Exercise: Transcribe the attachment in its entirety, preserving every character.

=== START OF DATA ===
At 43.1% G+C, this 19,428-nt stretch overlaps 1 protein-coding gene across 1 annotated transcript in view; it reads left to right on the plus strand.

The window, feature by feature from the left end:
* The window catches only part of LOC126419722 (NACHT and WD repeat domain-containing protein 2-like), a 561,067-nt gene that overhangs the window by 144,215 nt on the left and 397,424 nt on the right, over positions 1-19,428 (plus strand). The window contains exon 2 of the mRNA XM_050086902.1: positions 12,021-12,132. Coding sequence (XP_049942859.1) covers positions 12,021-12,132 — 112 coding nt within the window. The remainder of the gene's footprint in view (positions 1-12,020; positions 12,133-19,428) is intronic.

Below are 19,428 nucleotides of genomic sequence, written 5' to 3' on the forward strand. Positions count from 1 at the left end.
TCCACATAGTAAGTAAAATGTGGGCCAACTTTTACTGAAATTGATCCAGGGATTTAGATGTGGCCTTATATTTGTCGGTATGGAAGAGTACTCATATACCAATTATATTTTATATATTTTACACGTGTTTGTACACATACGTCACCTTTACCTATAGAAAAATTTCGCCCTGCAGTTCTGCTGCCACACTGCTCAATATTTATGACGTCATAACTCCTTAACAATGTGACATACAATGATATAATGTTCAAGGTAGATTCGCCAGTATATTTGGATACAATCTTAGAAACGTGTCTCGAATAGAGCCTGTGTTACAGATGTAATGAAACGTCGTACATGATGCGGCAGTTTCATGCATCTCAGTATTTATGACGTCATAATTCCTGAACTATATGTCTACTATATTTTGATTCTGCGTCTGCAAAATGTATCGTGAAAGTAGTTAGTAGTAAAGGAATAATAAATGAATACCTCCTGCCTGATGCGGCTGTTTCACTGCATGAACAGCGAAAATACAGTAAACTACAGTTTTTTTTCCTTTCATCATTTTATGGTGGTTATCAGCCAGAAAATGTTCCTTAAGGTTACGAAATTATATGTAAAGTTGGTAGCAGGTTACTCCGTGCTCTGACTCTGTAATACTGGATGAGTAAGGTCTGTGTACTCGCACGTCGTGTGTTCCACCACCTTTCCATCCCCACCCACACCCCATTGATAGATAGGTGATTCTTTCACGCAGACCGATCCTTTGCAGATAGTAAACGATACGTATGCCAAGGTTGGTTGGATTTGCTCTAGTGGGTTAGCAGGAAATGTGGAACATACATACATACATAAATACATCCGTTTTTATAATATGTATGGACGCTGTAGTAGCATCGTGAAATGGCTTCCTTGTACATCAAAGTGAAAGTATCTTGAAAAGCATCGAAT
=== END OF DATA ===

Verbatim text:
At 43.1% G+C, this 19,428-nt stretch overlaps 1 protein-coding gene across 1 annotated transcript in view; it reads left to right on the plus strand.

The window, feature by feature from the left end:
* The window catches only part of LOC126419722 (NACHT and WD repeat domain-containing protein 2-like), a 561,067-nt gene that overhangs the window by 144,215 nt on the left and 397,424 nt on the right, over positions 1-19,428 (plus strand). The window contains exon 2 of the mRNA XM_050086902.1: positions 12,021-12,132. Coding sequence (XP_049942859.1) covers positions 12,021-12,132 — 112 coding nt within the window. The remainder of the gene's footprint in view (positions 1-12,020; positions 12,133-19,428) is intronic.

Below are 19,428 nucleotides of genomic sequence, written 5' to 3' on the forward strand. Positions count from 1 at the left end.
TCCACATAGTAAGTAAAATGTGGGCCAACTTTTACTGAAATTGATCCAGGGATTTAGATGTGGCCTTATATTTGTCGGTATGGAAGAGTACTCATATACCAATTATATTTTATATATTTTACACGTGTTTGTACACATACGTCACCTTTACCTATAGAAAAATTTCGCCCTGCAGTTCTGCTGCCACACTGCTCAATATTTATGACGTCATAACTCCTTAACAATGTGACATACAATGATATAATGTTCAAGGTAGATTCGCCAGTATATTTGGATACAATCTTAGAAACGTGTCTCGAATAGAGCCTGTGTTACAGATGTAATGAAACGTCGTACATGATGCGGCAGTTTCATGCATCTCAGTATTTATGACGTCATAATTCCTGAACTATATGTCTACTATATTTTGATTCTGCGTCTGCAAAATGTATCGTGAAAGTAGTTAGTAGTAAAGGAATAATAAATGAATACCTCCTGCCTGATGCGGCTGTTTCACTGCATGAACAGCGAAAATACAGTAAACTACAGTTTTTTTTCCTTTCATCATTTTATGGTGGTTATCAGCCAGAAAATGTTCCTTAAGGTTACGAAATTATATGTAAAGTTGGTAGCAGGTTACTCCGTGCTCTGACTCTGTAATACTGGATGAGTAAGGTCTGTGTACTCGCACGTCGTGTGTTCCACCACCTTTCCATCCCCACCCACACCCCATTGATAGATAGGTGATTCTTTCACGCAGACCGATCCTTTGCAGATAGTAAACGATACGTATGCCAAGGTTGGTTGGATTTGCTCTAGTGGGTTAGCAGGAAATGTGGAACATACATACATACATAAATACATCCGTTTTTATAATATGTATGGACGCTGTAGTAGCATCGTGAAATGGCTTCCTTGTACATCAAAGTGAAAGTATCTTGAAAAGCATCGAAT